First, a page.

Explore the Mortgage101 Library
Check Local Mortgage Rates
Loan Program Choices
Use our calculator to find out your estimated monthly payment in advance: Enter the loan amount, interest rate, and length of mortgage.
Try our Mortgage Payment Calculator
A pay option ARM is an adjustable-rate mortgage that allows the buyer to choose to an extent what her payment will be. She can choose a more regular interest and principal payment, an interest-only option or a fixed lower payment. The pay option ARM usually initially has a low interest rate for the first few months and then rises to a normal rate after that.
Pay option ARMs are particularly good as short-term loans for speculators, builders or those who intend to fix up properties in order to sell them. This sort of mortgage allows extra money to be used to fix up the property or time to sell it without having to pay a large mortgage payment every month.
Because ARMs tend to be easier to qualify for, they are also good for people who couldn't qualify under normal circumstances because of income or credit issues. They can have low payments that give them time to change their situations, and then they can simply refinance to more stable products later.
A pay option ARM can also be a good option for someone whose income fluctuates, letting her pay a minimum when her income is low and more when it increases.
The pay option refers only to how you pay and has no effect on the interest charged, so it is possible, even likely, that if a buyer chooses the fixed option and the interest exceeds the payment, the loan will "negatively amortize." In other words, the difference will be added to the principal, and the loan amount will actually grow. With the interest-only option, the buyer is not paying down the principal at all, so she is not actually buying the property; she isn't building equity, so it's sort of like paying rent.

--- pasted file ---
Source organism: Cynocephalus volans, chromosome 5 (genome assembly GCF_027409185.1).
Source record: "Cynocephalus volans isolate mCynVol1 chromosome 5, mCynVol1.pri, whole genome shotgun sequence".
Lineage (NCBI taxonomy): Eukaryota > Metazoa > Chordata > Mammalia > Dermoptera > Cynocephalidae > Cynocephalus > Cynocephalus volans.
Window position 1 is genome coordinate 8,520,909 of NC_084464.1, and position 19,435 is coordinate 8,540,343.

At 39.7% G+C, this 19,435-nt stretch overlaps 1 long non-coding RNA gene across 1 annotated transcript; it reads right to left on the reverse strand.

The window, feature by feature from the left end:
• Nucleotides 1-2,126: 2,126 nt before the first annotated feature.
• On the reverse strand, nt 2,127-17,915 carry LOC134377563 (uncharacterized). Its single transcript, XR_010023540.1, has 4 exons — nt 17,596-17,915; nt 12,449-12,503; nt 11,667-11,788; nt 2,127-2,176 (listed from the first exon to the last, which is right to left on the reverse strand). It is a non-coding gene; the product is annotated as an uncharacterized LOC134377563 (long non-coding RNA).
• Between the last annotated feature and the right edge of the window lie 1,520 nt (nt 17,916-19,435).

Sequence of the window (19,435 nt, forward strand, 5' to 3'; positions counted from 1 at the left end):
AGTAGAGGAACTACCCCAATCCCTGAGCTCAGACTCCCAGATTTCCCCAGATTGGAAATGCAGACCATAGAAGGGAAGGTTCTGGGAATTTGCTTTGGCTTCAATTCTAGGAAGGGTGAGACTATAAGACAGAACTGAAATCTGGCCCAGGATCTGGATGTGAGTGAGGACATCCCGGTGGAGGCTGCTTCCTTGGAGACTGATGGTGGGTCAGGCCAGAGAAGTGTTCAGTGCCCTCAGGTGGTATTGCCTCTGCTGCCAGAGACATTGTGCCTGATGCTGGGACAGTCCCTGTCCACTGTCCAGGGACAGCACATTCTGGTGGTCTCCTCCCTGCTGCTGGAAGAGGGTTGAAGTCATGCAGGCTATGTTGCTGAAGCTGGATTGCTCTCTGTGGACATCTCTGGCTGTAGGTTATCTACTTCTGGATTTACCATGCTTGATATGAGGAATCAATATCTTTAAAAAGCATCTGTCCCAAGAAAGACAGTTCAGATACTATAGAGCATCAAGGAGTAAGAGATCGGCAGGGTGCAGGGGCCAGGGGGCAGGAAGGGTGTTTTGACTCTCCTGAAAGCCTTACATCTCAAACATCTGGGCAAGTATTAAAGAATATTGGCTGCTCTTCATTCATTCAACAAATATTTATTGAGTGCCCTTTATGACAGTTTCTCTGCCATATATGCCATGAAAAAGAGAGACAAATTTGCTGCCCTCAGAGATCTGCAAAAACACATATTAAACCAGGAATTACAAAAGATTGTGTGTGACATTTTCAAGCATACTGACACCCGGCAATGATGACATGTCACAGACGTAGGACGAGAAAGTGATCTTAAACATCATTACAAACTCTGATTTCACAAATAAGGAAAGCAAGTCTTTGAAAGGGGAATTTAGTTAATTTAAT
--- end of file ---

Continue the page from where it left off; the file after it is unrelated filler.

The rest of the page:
As with any ARM, the buyer must stay on top of the situation and use it to her advantage. If she doesn't, she can find herself in a situation where she owes vastly more than what the property is worth. Many buyers have found themselves in the situation of being unable to refinance because they owe more than what their properties are worth.
The Really Ugly
Regardless of the option, the adjustable-rate mortgage is inherently risky. Even if a buyer does everything right, it is possible that the Federal Reserve could raise interest rates. Depending on a lot of factors, even a small change could make a huge difference in the interest rate. If the interest rate changes, the mortgage could suddenly far surpass the property's worth, bankrupting even the most prepared buyer.
There are great advantages in the pay option ARM, but there are also great risks. If you decide to use this option, don't do it lightly. Seriously consider how to tailor the ARM to your specific needs. The bottom line is that if you truly can't afford the property, an ARM is not the solution. There are far better stratagies that can help you reach your goal.
- Home Equity Loans for People with Bad Credit
- Alternatives to Getting a 2nd Mortgage
- Short Selling a Rental Property
- Appraisal Basics
- Should You Refinance? Make Sure the Timing is Right
- Second Mortgages: Advantages and Disadvantages
- 3 Common Short Sale Mistakes
- 3 Factors that Can Negatively Affect Your Mortgage Application
- How to Get Approved for an FHA Loan despite Bad Credit